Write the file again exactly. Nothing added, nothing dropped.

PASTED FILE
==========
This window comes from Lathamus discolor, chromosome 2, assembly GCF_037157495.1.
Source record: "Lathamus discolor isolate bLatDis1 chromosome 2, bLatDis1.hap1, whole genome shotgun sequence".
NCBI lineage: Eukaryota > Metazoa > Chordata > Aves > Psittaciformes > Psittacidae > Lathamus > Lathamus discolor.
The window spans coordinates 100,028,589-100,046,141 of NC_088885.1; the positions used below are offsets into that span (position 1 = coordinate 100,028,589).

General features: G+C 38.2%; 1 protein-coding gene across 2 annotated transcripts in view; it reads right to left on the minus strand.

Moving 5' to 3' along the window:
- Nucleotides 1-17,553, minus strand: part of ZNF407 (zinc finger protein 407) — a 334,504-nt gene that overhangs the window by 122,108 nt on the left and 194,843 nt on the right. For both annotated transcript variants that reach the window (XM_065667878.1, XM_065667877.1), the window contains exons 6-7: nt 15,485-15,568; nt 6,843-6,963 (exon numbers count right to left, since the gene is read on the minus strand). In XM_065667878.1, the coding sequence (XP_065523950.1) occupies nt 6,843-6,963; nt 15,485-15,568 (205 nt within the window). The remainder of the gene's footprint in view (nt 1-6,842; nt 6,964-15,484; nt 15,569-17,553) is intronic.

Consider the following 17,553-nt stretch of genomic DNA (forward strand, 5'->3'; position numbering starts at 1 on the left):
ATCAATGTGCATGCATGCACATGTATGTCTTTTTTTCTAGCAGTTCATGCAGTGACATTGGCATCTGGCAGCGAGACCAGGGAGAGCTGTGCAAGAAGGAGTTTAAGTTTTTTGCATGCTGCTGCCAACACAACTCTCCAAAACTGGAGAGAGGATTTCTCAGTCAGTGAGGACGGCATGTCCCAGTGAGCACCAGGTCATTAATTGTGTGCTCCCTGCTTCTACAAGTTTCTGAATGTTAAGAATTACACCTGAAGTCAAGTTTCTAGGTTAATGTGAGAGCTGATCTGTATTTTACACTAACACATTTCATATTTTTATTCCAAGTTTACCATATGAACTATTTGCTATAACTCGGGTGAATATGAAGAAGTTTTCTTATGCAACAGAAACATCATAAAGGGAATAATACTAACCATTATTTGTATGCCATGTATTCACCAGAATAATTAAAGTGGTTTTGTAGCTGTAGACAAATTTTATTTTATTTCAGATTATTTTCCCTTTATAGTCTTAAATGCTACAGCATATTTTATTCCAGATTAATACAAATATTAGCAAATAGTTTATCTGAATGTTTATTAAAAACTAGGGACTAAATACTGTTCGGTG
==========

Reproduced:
This window comes from Lathamus discolor, chromosome 2, assembly GCF_037157495.1.
Source record: "Lathamus discolor isolate bLatDis1 chromosome 2, bLatDis1.hap1, whole genome shotgun sequence".
NCBI lineage: Eukaryota > Metazoa > Chordata > Aves > Psittaciformes > Psittacidae > Lathamus > Lathamus discolor.
The window spans coordinates 100,028,589-100,046,141 of NC_088885.1; the positions used below are offsets into that span (position 1 = coordinate 100,028,589).

General features: G+C 38.2%; 1 protein-coding gene across 2 annotated transcripts in view; it reads right to left on the minus strand.

Moving 5' to 3' along the window:
- Nucleotides 1-17,553, minus strand: part of ZNF407 (zinc finger protein 407) — a 334,504-nt gene that overhangs the window by 122,108 nt on the left and 194,843 nt on the right. For both annotated transcript variants that reach the window (XM_065667878.1, XM_065667877.1), the window contains exons 6-7: nt 15,485-15,568; nt 6,843-6,963 (exon numbers count right to left, since the gene is read on the minus strand). In XM_065667878.1, the coding sequence (XP_065523950.1) occupies nt 6,843-6,963; nt 15,485-15,568 (205 nt within the window). The remainder of the gene's footprint in view (nt 1-6,842; nt 6,964-15,484; nt 15,569-17,553) is intronic.

Consider the following 17,553-nt stretch of genomic DNA (forward strand, 5'->3'; position numbering starts at 1 on the left):
ATCAATGTGCATGCATGCACATGTATGTCTTTTTTTCTAGCAGTTCATGCAGTGACATTGGCATCTGGCAGCGAGACCAGGGAGAGCTGTGCAAGAAGGAGTTTAAGTTTTTTGCATGCTGCTGCCAACACAACTCTCCAAAACTGGAGAGAGGATTTCTCAGTCAGTGAGGACGGCATGTCCCAGTGAGCACCAGGTCATTAATTGTGTGCTCCCTGCTTCTACAAGTTTCTGAATGTTAAGAATTACACCTGAAGTCAAGTTTCTAGGTTAATGTGAGAGCTGATCTGTATTTTACACTAACACATTTCATATTTTTATTCCAAGTTTACCATATGAACTATTTGCTATAACTCGGGTGAATATGAAGAAGTTTTCTTATGCAACAGAAACATCATAAAGGGAATAATACTAACCATTATTTGTATGCCATGTATTCACCAGAATAATTAAAGTGGTTTTGTAGCTGTAGACAAATTTTATTTTATTTCAGATTATTTTCCCTTTATAGTCTTAAATGCTACAGCATATTTTATTCCAGATTAATACAAATATTAGCAAATAGTTTATCTGAATGTTTATTAAAAACTAGGGACTAAATACTGTTCGGTG